Beisecker met with Jim Tracy the new Vice-Chancellor of Research. They discussed what Research will be doing for faculty. Beisecker also explained the Faculty Senate Research Committee’s 3-yr review of GRF (Graduate Research Fund) to him. The Office of Research has a specific goal, mandated by the University: to maintain research productivity as reviewed by AAU guidelines. Tracy will focus on research in places other than hard sciences and he will support faculty. He also agreed to come to a senate meeting.
Beisecker reported that student retention was discussed at a chair and director’s meeting he attended and noted that KU is in a collective of 150 universities using big data to study the matter. He will bring the conversation to University Senate this fall.
Beisecker said that he and Williams will have regularly scheduled meetings with student senate leaders. He cited one of the issues is online publication of student evaluations of faculty.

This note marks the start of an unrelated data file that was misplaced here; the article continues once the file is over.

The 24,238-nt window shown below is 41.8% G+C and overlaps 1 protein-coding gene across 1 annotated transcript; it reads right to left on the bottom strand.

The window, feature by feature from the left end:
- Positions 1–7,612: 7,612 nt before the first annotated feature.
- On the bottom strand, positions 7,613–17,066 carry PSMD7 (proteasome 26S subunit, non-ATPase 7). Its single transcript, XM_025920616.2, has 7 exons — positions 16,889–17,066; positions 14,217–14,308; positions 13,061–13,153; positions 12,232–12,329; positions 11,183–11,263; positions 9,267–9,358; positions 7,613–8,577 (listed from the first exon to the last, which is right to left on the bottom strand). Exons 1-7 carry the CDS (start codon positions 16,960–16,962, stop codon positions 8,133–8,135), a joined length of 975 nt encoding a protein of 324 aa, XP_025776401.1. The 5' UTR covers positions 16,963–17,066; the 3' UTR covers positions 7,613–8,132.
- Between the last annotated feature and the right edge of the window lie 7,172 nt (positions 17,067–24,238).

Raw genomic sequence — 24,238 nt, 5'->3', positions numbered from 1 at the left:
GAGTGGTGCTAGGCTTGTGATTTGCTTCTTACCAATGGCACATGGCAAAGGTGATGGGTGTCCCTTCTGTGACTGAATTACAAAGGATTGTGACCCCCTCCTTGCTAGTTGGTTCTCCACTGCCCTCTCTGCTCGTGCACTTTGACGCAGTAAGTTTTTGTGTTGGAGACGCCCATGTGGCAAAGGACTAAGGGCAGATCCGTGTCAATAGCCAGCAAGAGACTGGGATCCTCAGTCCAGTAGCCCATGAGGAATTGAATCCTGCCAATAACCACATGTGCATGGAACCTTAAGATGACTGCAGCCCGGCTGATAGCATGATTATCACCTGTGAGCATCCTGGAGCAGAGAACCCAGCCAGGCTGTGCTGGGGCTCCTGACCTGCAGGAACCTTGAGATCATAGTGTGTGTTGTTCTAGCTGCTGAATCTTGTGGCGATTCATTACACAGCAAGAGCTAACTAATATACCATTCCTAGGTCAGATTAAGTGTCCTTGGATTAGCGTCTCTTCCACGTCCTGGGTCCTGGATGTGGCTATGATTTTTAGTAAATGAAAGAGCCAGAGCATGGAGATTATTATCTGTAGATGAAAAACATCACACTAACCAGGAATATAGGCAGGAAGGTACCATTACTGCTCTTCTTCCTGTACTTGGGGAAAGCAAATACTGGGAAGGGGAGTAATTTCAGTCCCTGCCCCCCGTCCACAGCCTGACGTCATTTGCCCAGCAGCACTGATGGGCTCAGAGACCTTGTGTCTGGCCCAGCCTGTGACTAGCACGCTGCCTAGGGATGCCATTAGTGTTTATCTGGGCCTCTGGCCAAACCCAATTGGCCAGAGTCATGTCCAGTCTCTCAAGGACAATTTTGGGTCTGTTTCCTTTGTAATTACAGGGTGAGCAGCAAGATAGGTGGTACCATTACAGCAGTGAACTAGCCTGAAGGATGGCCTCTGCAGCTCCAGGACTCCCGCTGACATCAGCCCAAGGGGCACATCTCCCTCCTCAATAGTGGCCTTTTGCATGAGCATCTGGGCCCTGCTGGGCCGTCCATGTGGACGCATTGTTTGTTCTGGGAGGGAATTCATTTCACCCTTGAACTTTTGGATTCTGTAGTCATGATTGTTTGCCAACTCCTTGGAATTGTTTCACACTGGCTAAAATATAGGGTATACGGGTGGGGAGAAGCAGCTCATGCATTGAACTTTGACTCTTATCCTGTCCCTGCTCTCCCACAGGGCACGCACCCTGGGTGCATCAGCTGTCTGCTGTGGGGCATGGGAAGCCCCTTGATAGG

Beisecker asked for questions.
In response to Pam Keller’s question regarding the campus climate survey and how involved we will be in the campus climate discussion, Beisecker said that he and Williams will need to discuss the issue with the Provost. He agreed with Keller that we should have input.
Proposed changes to the University Senate Code and FSRR.
Beisecker explained the proposed changes and asked the committee to look at them for voting at the next FacEx meeting.
Three Proposed Technical Changes to University Senate Code Art XIII, Sec 2 (Research and two for Restricted Research)
Technical changes only need FacEx approval.